The Blue morpho lives in the tropical forests of Latin America. If I asked you, what colour are the wings? you would be forgiven for saying they are blue, but they are not blue. How is this so?


The human eye is 'tuned' to only see a very narrow range of the electro-magnetic spectrum. We refer to this narrow band, as the visible light spectrum. Everything outside this narrow band is invisible to the naked eye.  

When light is shone through a prism, the individual colours become visible. The simple children's rhyme 'Richard Of York Gained Battle In Vain' is an easy way of remembering the numerical order in which the colours are arranged.


The Blue Morpho Butterfly (Morpho peleides)


The angle of deviation is the angle made between the incident ray of light entering the first face of the prism and the refracted ray that emerges from the second face of the prism.

The order is determined by wavelength; starting with the lowest (slowest) frequency colour red, and ending in the highest (fastest) frequency colour ultraviolet. Each colour appears distinctly set apart from all the others due to each occupying it's own relative 'space'.


The black and white photograph below, is an electron scanning microscopic view of the teeth-like ridges of the wing. The teeth are set at exactly the same distance apart as the frequency range of yellow light (565-590nm). When white light 'hits' the wing, the yellow frequencies of the visible light spectrum are subtracted. White light minus yellow, will appear blue. Technically the wing is not blue, it is made to appear blue to the human eye by a process of colour frequency subtraction. 

The blue Morpho butterfly wing reveals how careful we must be when trying to discern truth, from lies. If we are afraid to look deeply enough, we may be fooled into thinking that  blue is blue, when it is not.

The precise arrangement of these teeth-like protrusions, are what make the butterfly wing appear blue. The frequencies of yellow light are captured by the baffles and neutralised, this is why the wing appears blue to the naked eye. If the spacing of the teeth were set further apart, or closer together, they would subtract different frequencies of the visible light spectrum. 


Image credit: Shinya Yoshioka, Osaka University


To create the appearance of a specific ’colour’ by a method of frequency subtraction, requires a thorough understanding of the laws of physics. The frequency subtraction method also requires an ability to accurately measure wavelengths, at the nano scale. Even when these things are known, there is still the challenge of building a nano sized structure capable of achieving colour subtraction. To make the structure a living being, adds a whole new layer of complexity. To make it beautiful, another layer. And so on, and so forth.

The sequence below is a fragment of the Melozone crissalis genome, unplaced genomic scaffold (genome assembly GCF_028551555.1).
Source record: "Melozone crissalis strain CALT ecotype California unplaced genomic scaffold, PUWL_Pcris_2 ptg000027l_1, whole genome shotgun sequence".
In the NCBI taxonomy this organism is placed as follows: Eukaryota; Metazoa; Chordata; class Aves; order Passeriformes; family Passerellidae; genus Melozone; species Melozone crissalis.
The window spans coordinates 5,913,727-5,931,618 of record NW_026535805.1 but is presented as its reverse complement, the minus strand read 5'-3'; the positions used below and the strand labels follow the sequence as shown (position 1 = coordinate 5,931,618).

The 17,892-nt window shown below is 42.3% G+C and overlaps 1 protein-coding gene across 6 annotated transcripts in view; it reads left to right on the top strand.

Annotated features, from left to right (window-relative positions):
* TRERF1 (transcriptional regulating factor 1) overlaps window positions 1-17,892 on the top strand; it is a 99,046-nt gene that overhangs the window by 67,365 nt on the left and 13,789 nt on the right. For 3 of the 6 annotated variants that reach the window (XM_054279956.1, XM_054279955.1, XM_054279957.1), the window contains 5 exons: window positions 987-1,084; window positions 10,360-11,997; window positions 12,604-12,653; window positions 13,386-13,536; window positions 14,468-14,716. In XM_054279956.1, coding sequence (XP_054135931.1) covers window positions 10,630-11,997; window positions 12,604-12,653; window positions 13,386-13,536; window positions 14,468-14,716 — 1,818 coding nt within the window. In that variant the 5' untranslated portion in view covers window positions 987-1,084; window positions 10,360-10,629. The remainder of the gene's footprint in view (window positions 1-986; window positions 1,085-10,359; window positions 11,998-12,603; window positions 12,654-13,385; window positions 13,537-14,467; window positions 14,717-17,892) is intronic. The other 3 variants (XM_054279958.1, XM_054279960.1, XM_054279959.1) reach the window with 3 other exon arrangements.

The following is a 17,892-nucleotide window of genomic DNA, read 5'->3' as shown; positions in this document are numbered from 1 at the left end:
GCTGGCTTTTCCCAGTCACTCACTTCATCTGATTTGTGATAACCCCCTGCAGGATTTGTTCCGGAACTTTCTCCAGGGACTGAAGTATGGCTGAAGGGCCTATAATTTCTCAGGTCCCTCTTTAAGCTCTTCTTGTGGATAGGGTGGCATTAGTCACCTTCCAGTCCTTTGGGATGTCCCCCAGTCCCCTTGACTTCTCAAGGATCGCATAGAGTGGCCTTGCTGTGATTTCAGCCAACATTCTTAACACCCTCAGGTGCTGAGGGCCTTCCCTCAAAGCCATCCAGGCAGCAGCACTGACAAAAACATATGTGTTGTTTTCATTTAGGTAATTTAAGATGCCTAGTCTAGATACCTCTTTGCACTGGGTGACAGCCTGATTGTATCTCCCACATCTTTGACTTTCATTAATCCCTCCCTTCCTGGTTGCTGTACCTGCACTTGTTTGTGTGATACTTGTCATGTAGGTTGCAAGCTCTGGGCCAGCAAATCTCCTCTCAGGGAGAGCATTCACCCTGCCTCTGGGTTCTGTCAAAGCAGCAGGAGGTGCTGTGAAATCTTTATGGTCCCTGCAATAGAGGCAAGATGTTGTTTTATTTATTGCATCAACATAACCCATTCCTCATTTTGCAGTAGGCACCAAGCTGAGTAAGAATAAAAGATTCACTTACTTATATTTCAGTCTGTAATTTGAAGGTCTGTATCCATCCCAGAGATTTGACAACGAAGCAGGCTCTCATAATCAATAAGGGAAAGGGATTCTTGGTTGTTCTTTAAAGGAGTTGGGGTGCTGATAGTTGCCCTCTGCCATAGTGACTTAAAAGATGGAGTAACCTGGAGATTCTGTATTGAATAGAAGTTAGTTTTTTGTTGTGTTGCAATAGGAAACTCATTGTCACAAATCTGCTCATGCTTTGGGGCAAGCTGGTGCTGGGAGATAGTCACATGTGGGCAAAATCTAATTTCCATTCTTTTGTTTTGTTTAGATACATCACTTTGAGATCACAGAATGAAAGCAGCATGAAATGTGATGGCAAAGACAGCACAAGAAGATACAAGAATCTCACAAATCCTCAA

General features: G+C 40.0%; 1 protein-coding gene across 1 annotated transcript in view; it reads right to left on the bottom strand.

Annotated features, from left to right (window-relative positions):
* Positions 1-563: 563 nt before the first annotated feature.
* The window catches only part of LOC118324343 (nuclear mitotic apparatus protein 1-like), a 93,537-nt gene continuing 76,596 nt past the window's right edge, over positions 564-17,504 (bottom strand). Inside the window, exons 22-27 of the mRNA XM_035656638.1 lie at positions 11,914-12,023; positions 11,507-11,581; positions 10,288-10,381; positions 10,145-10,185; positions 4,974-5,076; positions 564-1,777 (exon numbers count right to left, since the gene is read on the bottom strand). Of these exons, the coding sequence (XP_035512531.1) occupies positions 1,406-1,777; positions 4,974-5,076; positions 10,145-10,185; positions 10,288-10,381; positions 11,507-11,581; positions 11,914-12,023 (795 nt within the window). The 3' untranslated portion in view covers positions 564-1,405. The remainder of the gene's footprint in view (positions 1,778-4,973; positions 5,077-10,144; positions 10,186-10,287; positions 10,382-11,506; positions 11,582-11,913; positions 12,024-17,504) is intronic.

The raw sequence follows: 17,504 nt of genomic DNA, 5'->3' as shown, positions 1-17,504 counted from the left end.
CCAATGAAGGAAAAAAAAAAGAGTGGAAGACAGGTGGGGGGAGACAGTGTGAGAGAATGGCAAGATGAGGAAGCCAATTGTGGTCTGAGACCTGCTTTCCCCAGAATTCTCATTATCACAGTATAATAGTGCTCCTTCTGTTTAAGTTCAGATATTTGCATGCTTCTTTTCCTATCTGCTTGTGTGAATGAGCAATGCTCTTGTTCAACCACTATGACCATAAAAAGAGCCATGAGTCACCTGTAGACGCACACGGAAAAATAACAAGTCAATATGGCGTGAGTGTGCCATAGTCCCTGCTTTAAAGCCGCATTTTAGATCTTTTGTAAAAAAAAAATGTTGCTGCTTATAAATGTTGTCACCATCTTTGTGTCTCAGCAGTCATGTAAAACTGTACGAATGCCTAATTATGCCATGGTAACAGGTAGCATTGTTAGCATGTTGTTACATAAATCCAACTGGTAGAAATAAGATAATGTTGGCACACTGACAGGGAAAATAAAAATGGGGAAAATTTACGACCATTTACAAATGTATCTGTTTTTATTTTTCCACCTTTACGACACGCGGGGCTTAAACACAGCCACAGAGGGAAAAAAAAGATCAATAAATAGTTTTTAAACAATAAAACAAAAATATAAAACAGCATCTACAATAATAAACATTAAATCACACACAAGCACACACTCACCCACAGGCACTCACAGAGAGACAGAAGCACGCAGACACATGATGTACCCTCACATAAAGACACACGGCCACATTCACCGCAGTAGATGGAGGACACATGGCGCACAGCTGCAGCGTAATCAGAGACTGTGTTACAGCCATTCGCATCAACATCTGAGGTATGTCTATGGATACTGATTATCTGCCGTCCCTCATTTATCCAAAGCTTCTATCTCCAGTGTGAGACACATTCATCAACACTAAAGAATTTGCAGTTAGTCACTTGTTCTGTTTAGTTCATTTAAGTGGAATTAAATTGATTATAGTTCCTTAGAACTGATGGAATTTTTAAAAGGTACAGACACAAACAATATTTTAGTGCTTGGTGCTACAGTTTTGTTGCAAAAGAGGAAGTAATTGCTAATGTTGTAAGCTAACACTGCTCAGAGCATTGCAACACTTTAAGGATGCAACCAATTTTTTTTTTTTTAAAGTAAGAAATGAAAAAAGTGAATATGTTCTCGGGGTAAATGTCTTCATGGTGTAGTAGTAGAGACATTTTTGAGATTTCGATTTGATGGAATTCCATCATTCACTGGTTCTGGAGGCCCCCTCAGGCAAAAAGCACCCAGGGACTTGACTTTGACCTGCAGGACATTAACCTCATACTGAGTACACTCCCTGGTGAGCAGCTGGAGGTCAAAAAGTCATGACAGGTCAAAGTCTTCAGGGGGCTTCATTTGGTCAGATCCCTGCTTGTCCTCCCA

What is so impressive about these organic structures is that they are not 'perfect' and yet, despite this perceived imperfection, they function absolutely perfectly. I use the term 'perfectly imperfect' to describe this phenomenon.


In the above example, no two teeth are the exact same size, but, they are all within the necessary tolerances that make the process of colour subtraction function reliably. The 'imperfection' makes the wing multi dimensional as each baffle is absorbing a slightly different frequency of the yellow spectrum within the range 565-590nm. The colour shift depends on the angle of the light source relative to the wing surface,


Butterfly egg Image credit: National Geographic Spain

A butterfly never attends school to learn how to fly; the knowing of how to fly, is woven into the very fabric of it's 'being'. My point is this; if a crawling worm, can be turned into a flying butterfly, then why should we fear the outcome of our own transformation?

"The true sign of intelligence is not knowledge, but imagination". Albert Einstein

Hidden in plain sight; in something as fragile as a butterflies wing, is evidence of a highly evolved creative intellect. The architect of this system, knew that one day, we would look at the blue morpho wing under an electron scanning microscope, and eventually reach the conclusion that the wing of the blue morpho butterfly, was not really blue at all.

In 2017, Oregon State University chemist Mas Subramanian discovered “YInMn blue” named after the elements Yttrium, Indium, and Manganese, during experimentation with materials for electronics applications.

The new pigment has a unique crystal structure that allows the manganese ions to absorb red and green wavelengths of light, the pigment only reflects blue wavelengths of light.

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